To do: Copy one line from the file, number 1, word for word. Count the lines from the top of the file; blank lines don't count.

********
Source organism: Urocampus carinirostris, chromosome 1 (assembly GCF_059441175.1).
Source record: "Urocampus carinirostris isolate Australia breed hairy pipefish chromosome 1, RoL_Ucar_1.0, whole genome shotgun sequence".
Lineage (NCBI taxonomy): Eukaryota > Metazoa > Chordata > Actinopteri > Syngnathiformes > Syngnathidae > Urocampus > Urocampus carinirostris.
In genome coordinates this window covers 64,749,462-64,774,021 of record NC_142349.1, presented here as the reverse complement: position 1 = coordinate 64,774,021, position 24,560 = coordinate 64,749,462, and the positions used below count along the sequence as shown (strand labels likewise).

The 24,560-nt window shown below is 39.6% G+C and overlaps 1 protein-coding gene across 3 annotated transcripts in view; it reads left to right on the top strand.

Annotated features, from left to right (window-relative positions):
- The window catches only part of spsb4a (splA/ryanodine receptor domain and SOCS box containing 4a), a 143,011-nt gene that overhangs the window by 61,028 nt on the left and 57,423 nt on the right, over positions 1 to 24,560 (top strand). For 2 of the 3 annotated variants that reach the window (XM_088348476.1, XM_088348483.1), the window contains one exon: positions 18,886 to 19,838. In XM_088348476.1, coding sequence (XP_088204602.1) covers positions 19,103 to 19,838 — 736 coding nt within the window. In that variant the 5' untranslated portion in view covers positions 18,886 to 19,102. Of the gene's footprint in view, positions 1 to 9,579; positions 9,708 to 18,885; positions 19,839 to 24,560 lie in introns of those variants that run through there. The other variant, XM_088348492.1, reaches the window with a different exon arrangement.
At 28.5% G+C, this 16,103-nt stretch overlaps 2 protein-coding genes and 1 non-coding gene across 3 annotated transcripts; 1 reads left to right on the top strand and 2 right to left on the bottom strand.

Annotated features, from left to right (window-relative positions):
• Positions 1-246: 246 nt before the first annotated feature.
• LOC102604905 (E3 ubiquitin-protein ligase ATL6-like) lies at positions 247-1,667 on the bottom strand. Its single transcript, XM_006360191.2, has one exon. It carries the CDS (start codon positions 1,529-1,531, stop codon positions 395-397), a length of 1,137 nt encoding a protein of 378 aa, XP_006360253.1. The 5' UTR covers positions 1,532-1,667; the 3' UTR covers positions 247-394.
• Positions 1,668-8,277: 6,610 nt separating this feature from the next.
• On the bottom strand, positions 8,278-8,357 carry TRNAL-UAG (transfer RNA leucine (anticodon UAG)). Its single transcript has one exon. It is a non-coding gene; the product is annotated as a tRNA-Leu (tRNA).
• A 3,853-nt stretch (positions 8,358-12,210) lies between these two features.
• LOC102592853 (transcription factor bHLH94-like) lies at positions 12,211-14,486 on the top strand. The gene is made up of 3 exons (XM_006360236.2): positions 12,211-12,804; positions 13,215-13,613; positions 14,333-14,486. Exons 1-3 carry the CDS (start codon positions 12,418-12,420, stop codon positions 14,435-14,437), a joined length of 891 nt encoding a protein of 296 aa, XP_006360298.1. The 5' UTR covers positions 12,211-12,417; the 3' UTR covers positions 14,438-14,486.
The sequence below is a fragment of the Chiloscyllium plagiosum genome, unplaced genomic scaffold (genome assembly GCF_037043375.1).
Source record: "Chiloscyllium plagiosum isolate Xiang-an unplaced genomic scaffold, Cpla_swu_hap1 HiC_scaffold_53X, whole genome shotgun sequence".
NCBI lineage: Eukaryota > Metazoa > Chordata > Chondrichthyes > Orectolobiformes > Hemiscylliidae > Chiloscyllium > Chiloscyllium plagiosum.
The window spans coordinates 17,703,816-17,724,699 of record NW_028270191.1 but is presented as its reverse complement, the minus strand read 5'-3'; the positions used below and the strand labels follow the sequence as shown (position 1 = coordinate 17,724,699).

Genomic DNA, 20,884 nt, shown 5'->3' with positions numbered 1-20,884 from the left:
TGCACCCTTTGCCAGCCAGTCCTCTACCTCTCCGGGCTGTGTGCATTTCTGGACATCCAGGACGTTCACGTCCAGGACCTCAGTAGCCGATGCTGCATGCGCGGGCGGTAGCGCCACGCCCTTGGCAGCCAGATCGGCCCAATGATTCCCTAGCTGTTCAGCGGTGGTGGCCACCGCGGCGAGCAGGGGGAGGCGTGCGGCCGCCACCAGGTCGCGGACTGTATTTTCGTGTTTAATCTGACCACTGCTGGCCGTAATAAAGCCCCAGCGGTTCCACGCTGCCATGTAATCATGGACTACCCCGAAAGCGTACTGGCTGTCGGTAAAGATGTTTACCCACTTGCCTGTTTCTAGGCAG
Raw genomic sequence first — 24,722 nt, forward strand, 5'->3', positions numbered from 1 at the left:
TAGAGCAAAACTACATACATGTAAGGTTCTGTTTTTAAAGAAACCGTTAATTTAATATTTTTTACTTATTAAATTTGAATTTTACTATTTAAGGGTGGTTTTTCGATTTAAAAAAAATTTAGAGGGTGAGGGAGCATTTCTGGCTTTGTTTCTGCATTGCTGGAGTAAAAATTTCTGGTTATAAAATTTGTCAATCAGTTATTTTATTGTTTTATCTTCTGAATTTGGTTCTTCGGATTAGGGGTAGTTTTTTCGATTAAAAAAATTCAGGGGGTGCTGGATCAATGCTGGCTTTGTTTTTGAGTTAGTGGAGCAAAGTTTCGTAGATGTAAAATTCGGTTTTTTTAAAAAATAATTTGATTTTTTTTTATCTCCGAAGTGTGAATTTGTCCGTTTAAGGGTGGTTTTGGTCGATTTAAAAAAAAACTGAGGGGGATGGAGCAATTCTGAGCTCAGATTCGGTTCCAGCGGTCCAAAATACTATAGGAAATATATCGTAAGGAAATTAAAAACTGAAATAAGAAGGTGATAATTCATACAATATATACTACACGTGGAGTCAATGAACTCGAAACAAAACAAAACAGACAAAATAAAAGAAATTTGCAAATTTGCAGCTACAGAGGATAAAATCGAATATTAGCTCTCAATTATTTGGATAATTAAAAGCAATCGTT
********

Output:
Source organism: Urocampus carinirostris, chromosome 1 (assembly GCF_059441175.1).